Four of the five most vulnerable Republican senators up for re-election this November backed the suggestion of Senate Majority Leader Mitch McConnell(R, Ky.) that President Obama should hold off nominating a replacement to the late Supreme Court Justice Antonin Scalia until after the election.
As RealClearPolitics reported,
Rob Portman of Ohio, Kelly Ayotte of New Hampshire, Ron Johnson of Wisconsin and Pat Toomey of Pennsylvania – all representing states President Obama won in 2012 and among the incumbents most-targeted by Democrats – said the nomination should wait until 2017.
This decision is telling, because these Republicans stand the most at risk of losing their Senate seats. If these four, along with Illinois Senator Mark Kirk, lose their races this November, the Senate will flip into Democrat hands, and even if a Republican becomes president next year, gridlock on a Supreme Court nomination and confirmation is likely to continue.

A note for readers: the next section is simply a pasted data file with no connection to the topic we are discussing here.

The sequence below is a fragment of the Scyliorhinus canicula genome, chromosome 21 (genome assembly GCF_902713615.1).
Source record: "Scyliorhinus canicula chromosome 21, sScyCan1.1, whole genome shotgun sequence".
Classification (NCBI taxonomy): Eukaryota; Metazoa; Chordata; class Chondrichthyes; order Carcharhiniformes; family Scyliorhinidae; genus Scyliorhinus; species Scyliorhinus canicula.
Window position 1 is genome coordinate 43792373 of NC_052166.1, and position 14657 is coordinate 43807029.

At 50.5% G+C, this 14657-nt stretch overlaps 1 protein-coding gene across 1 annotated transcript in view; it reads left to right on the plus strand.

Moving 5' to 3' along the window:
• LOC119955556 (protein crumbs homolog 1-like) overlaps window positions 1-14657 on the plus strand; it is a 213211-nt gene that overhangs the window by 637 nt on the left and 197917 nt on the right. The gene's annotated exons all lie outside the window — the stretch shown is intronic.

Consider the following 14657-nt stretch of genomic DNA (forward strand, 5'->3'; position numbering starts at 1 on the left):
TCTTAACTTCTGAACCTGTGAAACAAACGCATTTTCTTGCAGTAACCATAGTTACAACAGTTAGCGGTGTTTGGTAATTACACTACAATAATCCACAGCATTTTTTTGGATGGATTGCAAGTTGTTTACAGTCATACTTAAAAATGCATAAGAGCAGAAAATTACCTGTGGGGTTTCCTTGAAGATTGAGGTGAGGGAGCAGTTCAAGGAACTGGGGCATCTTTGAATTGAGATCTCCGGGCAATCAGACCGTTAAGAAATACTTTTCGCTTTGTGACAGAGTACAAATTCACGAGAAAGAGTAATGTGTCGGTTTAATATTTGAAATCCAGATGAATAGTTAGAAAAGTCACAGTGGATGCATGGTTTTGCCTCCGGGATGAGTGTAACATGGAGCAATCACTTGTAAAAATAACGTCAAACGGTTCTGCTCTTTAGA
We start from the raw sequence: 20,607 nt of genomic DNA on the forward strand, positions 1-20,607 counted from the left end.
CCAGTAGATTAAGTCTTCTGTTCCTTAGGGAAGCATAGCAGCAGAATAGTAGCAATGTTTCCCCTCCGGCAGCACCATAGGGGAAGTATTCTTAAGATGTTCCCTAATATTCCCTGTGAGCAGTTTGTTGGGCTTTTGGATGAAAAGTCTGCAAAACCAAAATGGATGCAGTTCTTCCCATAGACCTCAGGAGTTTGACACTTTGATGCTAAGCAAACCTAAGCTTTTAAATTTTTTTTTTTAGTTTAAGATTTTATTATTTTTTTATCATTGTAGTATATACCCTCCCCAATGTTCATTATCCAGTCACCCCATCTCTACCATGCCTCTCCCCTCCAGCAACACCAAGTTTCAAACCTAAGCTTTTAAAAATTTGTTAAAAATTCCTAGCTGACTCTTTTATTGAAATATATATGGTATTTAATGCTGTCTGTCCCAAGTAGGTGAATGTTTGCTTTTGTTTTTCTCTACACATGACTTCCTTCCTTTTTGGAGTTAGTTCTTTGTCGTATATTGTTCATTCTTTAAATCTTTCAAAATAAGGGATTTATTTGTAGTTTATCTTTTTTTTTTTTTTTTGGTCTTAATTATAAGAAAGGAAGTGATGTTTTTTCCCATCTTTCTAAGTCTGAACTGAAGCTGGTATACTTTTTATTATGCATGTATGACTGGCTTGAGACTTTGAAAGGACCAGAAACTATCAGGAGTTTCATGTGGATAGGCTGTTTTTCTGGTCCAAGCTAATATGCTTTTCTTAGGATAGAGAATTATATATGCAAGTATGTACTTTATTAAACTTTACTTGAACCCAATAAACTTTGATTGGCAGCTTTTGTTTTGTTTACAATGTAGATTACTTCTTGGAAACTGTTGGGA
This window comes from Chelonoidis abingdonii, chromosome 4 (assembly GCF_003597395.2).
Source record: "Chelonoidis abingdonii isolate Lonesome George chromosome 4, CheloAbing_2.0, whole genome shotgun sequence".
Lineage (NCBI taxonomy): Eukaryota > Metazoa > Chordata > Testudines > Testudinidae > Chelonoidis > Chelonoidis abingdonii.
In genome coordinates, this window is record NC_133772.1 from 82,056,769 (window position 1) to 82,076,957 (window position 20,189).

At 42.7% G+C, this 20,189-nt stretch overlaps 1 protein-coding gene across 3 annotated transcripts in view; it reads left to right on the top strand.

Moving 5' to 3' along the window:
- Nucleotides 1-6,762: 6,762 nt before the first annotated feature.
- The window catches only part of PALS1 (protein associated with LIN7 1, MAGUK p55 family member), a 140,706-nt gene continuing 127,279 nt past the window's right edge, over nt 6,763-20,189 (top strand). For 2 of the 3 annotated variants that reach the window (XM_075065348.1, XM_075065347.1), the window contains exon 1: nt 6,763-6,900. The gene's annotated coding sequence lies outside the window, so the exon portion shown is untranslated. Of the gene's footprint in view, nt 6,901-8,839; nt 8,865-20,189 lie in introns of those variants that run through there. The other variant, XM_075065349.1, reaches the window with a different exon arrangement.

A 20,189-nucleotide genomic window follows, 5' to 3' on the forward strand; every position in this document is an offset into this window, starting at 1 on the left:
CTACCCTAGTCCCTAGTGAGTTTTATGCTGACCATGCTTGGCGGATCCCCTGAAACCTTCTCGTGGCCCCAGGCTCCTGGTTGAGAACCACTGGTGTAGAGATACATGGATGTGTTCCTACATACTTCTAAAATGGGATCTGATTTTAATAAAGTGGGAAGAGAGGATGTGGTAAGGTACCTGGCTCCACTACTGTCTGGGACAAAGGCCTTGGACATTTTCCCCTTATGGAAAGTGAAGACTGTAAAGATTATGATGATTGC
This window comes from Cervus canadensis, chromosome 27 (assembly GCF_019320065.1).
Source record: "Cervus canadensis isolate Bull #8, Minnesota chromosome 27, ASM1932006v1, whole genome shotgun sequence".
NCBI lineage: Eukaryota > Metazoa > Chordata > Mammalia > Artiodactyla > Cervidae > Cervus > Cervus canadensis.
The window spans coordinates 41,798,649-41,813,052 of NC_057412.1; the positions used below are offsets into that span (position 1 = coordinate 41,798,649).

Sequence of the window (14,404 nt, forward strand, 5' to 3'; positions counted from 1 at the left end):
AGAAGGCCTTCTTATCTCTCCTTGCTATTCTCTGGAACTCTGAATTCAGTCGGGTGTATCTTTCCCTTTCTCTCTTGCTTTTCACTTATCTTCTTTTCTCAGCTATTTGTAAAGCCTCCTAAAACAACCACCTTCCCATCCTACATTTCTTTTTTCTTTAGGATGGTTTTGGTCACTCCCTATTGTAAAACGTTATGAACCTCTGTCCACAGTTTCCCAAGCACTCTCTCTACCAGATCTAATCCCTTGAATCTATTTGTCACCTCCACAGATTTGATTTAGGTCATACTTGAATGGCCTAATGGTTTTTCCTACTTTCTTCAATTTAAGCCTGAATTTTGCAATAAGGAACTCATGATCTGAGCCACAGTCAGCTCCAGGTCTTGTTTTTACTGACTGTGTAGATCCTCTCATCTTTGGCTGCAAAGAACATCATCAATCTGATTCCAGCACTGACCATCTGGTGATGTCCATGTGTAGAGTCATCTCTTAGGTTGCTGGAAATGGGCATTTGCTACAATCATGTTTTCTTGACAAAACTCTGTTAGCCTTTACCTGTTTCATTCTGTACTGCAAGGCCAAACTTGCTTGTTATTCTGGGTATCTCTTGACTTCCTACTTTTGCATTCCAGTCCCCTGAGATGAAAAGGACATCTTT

“I believe the best thing for the country is to trust the American people to weigh in on who should make a lifetime appointment that could reshape the Supreme Court for generations,” Ohio Senator Rob Portman said in a statement Monday.
Both of the Democrats vying to face Portman in November — former Ohio Governor Ted Strickland and Cincinnati City Councilman P.G. Sittenfeld — attacked this position. Sittenfield declared that Portman “abandoned his constitutional duties” by calling for a delay to the nomination, and that he is “shirking his responsibilities to our nation.”
Senate Republicans are consistent in their message that nominating a Supreme Court justice in an election year would be a violation of 80 years of tradition. Even the most vulnerable senators are standing firm for this tradition, despite the fact that they might not be in the chamber when the next president would make the decision on who should replace Scalia.
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